For startups, this means that you should always obtain legal information or advice before proceeding with your first hiring. Attempting to draft your own employment agreements (or not using written agreements at all) is walking blindfolded into a minefield of legal issues. Even lawyers have difficulty drafting some provisions to be enforceable, but they can at least assess risks and steer away from the more dangerous areas.
Get it in Writing from Day One
Handshake deals are common in the business world, and while lawyers are generally wary of unwritten agreements that is doubly true in the employment context. The problem is, absent a written agreement, a contract is “deemed” to arise regardless of the parties’ intentions and the terms of that contract will be decided by statute or by the courts. As an employer, these deemed contracts will rarely be preferable to a written agreement and can create uncertainty and risk.
The other issue with these unwritten agreements is that any later written arrangement is treated not as a new contract, but as a modification of the existing contract that arose when the relationship began. This creates a problem of consideration: the legal concept that if a contract is to be enforced in court, it must be an exchange of meaningful value between parties. The problem in this case is that the later agreement can be treated as a modification of the old contract, so if nothing new is being offered then the court will use to the old contract instead. Consider the following example: Jessica hires her friend Dave to do some bookkeeping for her without a written agreement. As the business grows, Jessica begins to look for financing but investors want to see papered employment agreements, so she asks Dave to formalize their relationship in writing at the same pay, hours, benefits, etc. In this scenario, the second contract is likely void for lack of consideration since Dave is providing a benefit to Jessica (a written contract for her investors) but receiving nothing in return except for the benefits he already receives under the old contract. This means their relationship is still governed by the unwritten contract, including the terms that arise by operation of statute or common law. It is important to get employment agreements in writing from the start, to avoid unwanted terms.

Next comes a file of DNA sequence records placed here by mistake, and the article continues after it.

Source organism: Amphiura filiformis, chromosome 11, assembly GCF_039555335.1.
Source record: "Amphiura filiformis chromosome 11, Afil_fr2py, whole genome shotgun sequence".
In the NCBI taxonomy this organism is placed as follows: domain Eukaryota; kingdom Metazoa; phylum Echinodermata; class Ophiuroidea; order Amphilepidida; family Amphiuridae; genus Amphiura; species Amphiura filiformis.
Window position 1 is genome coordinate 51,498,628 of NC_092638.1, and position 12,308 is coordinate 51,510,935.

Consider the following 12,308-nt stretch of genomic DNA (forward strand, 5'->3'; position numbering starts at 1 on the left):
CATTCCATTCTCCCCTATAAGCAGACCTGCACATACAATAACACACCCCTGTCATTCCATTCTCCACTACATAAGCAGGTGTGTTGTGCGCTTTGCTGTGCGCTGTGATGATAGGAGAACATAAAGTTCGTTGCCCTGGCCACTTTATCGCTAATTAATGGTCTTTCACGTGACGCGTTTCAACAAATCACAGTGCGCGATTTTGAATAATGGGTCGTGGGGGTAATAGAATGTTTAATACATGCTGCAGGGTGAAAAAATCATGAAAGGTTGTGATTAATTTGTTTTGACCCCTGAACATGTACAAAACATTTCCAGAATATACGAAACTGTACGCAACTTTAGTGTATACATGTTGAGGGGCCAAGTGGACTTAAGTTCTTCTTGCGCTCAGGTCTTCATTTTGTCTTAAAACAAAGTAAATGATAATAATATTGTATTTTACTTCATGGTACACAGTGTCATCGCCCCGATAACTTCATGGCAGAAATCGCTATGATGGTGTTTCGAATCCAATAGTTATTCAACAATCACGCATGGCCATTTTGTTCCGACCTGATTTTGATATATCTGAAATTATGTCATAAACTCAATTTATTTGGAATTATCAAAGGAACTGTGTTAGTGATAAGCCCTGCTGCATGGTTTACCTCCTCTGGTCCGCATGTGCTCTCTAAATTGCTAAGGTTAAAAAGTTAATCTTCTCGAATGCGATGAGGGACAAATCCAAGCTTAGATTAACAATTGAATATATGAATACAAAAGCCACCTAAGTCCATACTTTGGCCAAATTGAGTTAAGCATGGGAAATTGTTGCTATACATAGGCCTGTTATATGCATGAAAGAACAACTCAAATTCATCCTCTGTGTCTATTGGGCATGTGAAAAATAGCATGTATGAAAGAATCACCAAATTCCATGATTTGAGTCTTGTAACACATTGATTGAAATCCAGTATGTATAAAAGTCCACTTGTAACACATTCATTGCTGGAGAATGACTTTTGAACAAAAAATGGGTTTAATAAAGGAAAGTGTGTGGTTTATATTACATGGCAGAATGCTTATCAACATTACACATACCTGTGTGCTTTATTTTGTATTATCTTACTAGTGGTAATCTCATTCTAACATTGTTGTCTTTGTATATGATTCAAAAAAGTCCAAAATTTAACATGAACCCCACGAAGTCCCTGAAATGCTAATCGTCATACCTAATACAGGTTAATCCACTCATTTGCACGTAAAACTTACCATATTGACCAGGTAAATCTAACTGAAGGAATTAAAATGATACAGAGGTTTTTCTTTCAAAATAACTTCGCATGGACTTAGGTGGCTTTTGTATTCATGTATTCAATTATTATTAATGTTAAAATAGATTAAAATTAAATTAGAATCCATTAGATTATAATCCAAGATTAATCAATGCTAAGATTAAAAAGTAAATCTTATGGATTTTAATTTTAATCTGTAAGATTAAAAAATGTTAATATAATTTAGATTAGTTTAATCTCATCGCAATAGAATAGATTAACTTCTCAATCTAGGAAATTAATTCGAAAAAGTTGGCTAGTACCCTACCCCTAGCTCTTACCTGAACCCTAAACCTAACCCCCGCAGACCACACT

All That is Written is not Gold
While it is important to get employment agreements in writing, doing so doesn’t provide complete assurance that the written terms will be enforced. A major area of concern for startups is the possibility that an employee will start a competing business: startups often have low barriers to competition, so it is important to set up proper protections that will be enforceable.
A common tool to this in is the non-competition clause, or “restrictive covenant”. The idea is to prevent a former employee from becoming a competitor by setting up a competing business or going to work for a rival, using the experience they gained as an employee against the employer. While common, non-competition clauses are a tricky area of law. The Supreme Court has been reluctant to enforce such clauses on the grounds that they make it difficult for employees to find work in their area of expertise, which imposes a burden on their ability to earn a living. This means that non-competition clauses require careful drafting, and even then it is wise not to rely on them entirely.
Another way to protect yourself from competing against a former employee is to include strong intellectual property provisions into the employment contract that prevent the employee from wielding the knowledge they gained during their employment against you. Either way, seeking the proper legal assistance is critical.
Kevin Lee is a member of the BLG Business Venture Clinic and is a second-year law student at the Faculty of Law, University of Calgary.
 Employment Standards Code, RSA 2000, c E-9; Kent v Bell, (1949) 4 DLR 561.
 Greater Fredericton Airport Authority v NAV Canada, 2008 NBCA 28.
 J.G. Collins Insurance Agencies v Elsley, (1978) 2 SCR 916.
Blog posts are by students at the Business Venture Clinic. Student bios appear under each post.